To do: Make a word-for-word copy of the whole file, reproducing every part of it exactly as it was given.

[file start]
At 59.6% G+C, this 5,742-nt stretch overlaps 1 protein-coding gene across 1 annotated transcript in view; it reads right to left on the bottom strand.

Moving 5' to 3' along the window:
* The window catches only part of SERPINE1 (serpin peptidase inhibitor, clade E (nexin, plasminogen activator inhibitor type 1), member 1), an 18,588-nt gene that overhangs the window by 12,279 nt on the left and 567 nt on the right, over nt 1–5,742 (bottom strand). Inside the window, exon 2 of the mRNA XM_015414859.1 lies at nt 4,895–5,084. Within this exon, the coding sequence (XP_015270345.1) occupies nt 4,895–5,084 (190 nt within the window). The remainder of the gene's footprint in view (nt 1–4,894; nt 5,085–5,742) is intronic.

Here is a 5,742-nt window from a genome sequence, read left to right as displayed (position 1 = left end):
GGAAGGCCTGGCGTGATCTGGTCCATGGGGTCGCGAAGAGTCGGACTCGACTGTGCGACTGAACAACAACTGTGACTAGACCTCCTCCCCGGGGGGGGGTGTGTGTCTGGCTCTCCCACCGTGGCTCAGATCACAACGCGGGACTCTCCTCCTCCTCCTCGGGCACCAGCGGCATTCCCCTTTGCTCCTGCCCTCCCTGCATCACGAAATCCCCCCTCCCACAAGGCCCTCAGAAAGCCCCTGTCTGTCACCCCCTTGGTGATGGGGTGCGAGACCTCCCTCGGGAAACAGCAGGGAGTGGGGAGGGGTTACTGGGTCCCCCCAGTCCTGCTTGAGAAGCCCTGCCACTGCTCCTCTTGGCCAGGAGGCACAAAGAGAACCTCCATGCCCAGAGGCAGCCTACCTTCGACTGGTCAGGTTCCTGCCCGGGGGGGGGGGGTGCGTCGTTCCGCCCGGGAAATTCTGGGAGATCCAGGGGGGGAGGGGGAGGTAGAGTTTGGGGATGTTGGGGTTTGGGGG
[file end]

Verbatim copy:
At 59.6% G+C, this 5,742-nt stretch overlaps 1 protein-coding gene across 1 annotated transcript in view; it reads right to left on the bottom strand.

Moving 5' to 3' along the window:
* The window catches only part of SERPINE1 (serpin peptidase inhibitor, clade E (nexin, plasminogen activator inhibitor type 1), member 1), an 18,588-nt gene that overhangs the window by 12,279 nt on the left and 567 nt on the right, over nt 1–5,742 (bottom strand). Inside the window, exon 2 of the mRNA XM_015414859.1 lies at nt 4,895–5,084. Within this exon, the coding sequence (XP_015270345.1) occupies nt 4,895–5,084 (190 nt within the window). The remainder of the gene's footprint in view (nt 1–4,894; nt 5,085–5,742) is intronic.

Here is a 5,742-nt window from a genome sequence, read left to right as displayed (position 1 = left end):
GGAAGGCCTGGCGTGATCTGGTCCATGGGGTCGCGAAGAGTCGGACTCGACTGTGCGACTGAACAACAACTGTGACTAGACCTCCTCCCCGGGGGGGGGTGTGTGTCTGGCTCTCCCACCGTGGCTCAGATCACAACGCGGGACTCTCCTCCTCCTCCTCGGGCACCAGCGGCATTCCCCTTTGCTCCTGCCCTCCCTGCATCACGAAATCCCCCCTCCCACAAGGCCCTCAGAAAGCCCCTGTCTGTCACCCCCTTGGTGATGGGGTGCGAGACCTCCCTCGGGAAACAGCAGGGAGTGGGGAGGGGTTACTGGGTCCCCCCAGTCCTGCTTGAGAAGCCCTGCCACTGCTCCTCTTGGCCAGGAGGCACAAAGAGAACCTCCATGCCCAGAGGCAGCCTACCTTCGACTGGTCAGGTTCCTGCCCGGGGGGGGGGGGTGCGTCGTTCCGCCCGGGAAATTCTGGGAGATCCAGGGGGGGAGGGGGAGGTAGAGTTTGGGGATGTTGGGGTTTGGGGG